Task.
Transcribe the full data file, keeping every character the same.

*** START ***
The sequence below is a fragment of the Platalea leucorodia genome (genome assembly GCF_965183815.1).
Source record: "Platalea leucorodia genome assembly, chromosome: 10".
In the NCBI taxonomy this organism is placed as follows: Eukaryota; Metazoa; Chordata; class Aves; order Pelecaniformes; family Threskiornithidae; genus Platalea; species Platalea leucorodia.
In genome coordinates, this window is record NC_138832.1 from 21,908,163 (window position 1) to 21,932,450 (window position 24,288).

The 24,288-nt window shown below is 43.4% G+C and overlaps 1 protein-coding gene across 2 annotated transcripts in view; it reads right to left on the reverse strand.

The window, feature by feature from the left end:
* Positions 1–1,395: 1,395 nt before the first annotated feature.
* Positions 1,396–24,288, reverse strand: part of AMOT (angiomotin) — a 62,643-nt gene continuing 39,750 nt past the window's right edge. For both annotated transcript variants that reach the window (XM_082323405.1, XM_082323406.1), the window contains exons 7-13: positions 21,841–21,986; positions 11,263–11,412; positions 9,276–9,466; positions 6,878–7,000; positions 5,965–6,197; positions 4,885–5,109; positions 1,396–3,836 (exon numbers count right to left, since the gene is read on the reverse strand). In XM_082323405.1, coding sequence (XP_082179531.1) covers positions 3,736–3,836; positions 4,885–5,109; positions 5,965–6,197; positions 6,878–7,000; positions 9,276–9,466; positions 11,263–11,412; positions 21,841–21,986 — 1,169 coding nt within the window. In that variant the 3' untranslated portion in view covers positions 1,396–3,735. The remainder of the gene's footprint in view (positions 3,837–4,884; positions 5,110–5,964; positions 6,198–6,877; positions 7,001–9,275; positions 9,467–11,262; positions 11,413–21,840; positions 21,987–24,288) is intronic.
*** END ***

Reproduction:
The sequence below is a fragment of the Platalea leucorodia genome (genome assembly GCF_965183815.1).
Source record: "Platalea leucorodia genome assembly, chromosome: 10".
In the NCBI taxonomy this organism is placed as follows: Eukaryota; Metazoa; Chordata; class Aves; order Pelecaniformes; family Threskiornithidae; genus Platalea; species Platalea leucorodia.
In genome coordinates, this window is record NC_138832.1 from 21,908,163 (window position 1) to 21,932,450 (window position 24,288).

The 24,288-nt window shown below is 43.4% G+C and overlaps 1 protein-coding gene across 2 annotated transcripts in view; it reads right to left on the reverse strand.

The window, feature by feature from the left end:
* Positions 1–1,395: 1,395 nt before the first annotated feature.
* Positions 1,396–24,288, reverse strand: part of AMOT (angiomotin) — a 62,643-nt gene continuing 39,750 nt past the window's right edge. For both annotated transcript variants that reach the window (XM_082323405.1, XM_082323406.1), the window contains exons 7-13: positions 21,841–21,986; positions 11,263–11,412; positions 9,276–9,466; positions 6,878–7,000; positions 5,965–6,197; positions 4,885–5,109; positions 1,396–3,836 (exon numbers count right to left, since the gene is read on the reverse strand). In XM_082323405.1, coding sequence (XP_082179531.1) covers positions 3,736–3,836; positions 4,885–5,109; positions 5,965–6,197; positions 6,878–7,000; positions 9,276–9,466; positions 11,263–11,412; positions 21,841–21,986 — 1,169 coding nt within the window. In that variant the 3' untranslated portion in view covers positions 1,396–3,735. The remainder of the gene's footprint in view (positions 3,837–4,884; positions 5,110–5,964; positions 6,198–6,877; positions 7,001–9,275; positions 9,467–11,262; positions 11,413–21,840; positions 21,987–24,288) is intronic.